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The Last Lecture

June 2008

by Michael O’Brien

Maggie gave me a guide to Texas and a book called The Last Lecture last week for Father’s day. I recommend The Last Lecture as it contains a number of useful ideas for anyone’s life.

I want to remember a few of the points so I’ll make some notes here.

On group dynamics, author Pausch recommends the following:

•Meet People Properly. It all starts with the introduction. Exchange contact information. Make sure you can pronounce everyone’s names.

•Find things you have in common. You can almost always find something in common with another person, and from there, it’s much easier to address issues where you have differences. Sports cut across boundaries of race and wealth. And if nothing else, we all have the weather in common.

•Try for optimal meeting conditions: Make sure no one is hungry, cold, or tired. Meet over a meal if you can; food softens a meeting. That’s why they “do lunch” in Hollywood.

•Let everyone talk: Don’t finish someone’s sentences. And talking louder or faster doesn’t make your idea any better.

•Check egos at the door: When you discuss ideas, label them and write them down. The label should be descriptive of the idea, not the originator; “the bridge story” not “Jane’s story.”

•Praise each other: Find something nice to say, even if it’s a stretch. The worst idea can have silver linings if you look hard enough.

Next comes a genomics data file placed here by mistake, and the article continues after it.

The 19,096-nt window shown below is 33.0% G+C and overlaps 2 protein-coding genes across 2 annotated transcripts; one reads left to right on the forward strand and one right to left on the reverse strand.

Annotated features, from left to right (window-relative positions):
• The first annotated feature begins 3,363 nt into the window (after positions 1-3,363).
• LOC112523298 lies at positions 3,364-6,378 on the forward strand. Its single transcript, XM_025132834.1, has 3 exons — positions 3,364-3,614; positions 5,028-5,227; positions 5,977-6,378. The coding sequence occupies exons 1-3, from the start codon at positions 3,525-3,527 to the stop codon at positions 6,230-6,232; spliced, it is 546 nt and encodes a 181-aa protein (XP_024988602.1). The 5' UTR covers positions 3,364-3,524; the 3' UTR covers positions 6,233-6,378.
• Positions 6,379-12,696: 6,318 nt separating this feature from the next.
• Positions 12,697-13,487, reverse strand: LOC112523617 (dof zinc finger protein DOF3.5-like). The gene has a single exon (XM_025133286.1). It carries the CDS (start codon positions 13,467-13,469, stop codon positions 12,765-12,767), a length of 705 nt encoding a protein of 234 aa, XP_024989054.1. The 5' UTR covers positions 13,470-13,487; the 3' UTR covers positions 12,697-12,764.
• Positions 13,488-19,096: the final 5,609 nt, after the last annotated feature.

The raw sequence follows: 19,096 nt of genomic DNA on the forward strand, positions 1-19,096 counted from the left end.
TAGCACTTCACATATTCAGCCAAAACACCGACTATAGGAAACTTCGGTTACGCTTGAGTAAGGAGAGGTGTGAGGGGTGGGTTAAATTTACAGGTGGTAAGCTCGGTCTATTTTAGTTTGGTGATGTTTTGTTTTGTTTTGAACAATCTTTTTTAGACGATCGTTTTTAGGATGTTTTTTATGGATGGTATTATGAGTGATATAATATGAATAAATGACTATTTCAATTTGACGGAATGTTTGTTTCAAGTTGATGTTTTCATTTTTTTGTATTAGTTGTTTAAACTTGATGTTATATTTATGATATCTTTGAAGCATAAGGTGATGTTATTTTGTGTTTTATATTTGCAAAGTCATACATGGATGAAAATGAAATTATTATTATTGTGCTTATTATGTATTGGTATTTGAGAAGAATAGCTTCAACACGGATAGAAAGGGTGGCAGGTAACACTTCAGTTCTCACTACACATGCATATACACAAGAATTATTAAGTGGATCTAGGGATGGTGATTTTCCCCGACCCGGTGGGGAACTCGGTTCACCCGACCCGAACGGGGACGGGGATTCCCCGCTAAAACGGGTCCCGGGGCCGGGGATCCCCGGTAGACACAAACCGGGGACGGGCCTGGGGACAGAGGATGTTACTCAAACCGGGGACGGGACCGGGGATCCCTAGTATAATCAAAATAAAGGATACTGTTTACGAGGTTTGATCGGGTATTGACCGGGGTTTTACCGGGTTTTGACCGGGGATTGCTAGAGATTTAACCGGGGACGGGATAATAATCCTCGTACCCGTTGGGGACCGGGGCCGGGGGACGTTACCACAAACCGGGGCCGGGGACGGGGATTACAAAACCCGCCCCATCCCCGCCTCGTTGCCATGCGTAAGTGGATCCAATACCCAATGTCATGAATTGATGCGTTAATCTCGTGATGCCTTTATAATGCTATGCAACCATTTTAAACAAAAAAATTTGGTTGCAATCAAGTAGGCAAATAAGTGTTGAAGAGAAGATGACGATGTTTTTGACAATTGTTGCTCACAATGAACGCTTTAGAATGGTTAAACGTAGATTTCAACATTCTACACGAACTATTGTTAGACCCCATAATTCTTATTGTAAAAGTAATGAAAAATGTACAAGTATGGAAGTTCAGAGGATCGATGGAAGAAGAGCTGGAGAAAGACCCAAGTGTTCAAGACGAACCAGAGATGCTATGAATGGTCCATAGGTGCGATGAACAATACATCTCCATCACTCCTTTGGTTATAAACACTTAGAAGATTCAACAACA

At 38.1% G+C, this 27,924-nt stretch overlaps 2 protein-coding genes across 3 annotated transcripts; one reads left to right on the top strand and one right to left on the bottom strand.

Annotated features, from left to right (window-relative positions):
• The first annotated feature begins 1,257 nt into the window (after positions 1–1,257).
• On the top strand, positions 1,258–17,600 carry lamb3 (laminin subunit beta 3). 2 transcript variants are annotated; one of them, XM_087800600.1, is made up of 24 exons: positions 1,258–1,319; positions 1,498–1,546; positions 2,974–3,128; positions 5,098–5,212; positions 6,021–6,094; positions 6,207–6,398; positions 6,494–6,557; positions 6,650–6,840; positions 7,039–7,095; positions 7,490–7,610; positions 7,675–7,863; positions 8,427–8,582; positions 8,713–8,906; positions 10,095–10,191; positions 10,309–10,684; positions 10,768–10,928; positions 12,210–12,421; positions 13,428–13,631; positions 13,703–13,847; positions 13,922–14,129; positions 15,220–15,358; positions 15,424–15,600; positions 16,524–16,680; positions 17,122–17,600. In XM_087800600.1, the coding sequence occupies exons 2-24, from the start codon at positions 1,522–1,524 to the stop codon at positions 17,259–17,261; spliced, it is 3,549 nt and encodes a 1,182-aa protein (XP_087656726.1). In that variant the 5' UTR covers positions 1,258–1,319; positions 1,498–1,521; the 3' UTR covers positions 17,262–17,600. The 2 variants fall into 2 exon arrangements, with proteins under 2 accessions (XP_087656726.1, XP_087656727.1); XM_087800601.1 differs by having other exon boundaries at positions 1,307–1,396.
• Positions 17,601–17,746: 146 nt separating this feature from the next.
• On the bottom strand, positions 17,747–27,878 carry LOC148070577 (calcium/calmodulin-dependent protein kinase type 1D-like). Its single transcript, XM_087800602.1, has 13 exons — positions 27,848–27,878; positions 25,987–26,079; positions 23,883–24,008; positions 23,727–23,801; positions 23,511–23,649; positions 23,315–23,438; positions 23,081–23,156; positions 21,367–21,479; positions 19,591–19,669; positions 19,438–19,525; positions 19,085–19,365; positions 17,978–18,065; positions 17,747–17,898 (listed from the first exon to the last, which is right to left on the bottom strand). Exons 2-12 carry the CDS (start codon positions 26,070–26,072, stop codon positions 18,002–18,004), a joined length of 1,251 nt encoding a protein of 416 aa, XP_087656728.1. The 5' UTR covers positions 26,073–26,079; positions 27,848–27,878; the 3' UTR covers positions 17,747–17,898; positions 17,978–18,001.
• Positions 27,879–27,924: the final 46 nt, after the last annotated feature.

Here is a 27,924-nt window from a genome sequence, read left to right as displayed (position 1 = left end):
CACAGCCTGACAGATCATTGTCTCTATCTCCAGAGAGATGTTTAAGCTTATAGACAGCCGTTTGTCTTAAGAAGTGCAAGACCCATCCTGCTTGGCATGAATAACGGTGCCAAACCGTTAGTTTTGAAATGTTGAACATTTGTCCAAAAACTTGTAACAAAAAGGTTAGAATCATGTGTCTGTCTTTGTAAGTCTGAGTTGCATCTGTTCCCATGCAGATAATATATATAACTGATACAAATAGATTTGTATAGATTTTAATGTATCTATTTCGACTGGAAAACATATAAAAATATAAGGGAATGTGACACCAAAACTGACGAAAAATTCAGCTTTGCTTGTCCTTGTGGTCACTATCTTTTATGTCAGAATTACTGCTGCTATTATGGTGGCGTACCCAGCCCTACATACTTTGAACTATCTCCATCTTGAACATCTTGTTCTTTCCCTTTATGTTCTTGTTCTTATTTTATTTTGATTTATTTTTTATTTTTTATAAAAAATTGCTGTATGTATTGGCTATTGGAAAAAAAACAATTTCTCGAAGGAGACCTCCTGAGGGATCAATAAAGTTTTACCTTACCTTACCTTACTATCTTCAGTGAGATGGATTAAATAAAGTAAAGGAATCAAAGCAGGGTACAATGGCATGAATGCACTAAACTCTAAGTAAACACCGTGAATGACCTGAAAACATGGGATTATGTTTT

•Phrase alternatives as questions: Instead of, “I think we should do A, instead of B,” try, “What if we did A instead of B?”

•Look for the best in everybody.

•Watch what they do, not what they say.

If at first you don’t succeed…try a cliché.

•Dance with the one who brung you.

•Luck is what happens when preparation meets opportunity.

•Whether you think you can or you can’t, you’re right.

•Other than that, Mrs. Lincoln, how was the play? (Don’t focus on the little issues while ignoring the big ones.)

Other suggestions:

•Send a handwritten thank you note.

•All you have is what you bring with you.

•A bad apology is worse than no apology.

•Tell the truth.

•No job is beneath you.

•Know where you are (Understand your place in each specific cultural context.).

•Never give up.

•Be a communitarian (Rights come with responsibilities.).

•Make a decision: Tigger or Eeyore?

•Don’t obsess over what people think.

•Don’t complain, just work harder.

•Treat the disease, not the symptom.

•Dream big.

•Time must be explicitly managed, like money.

•You can always change your plan, but only if you have one.

•Ask yourself: Are you spending your time on the right things?

•Develop a good filing system.

•Rethink the telephone.

•Not all fairy tales end smoothly.

Thanks for this book, Maggie; it’s got a lot of good advice in it.

To these I’d add some I use often:

•When in doubt, act.

•If you fall on your face, you’re moving in the right direction.

  1. Lead, follow, or get out of the way.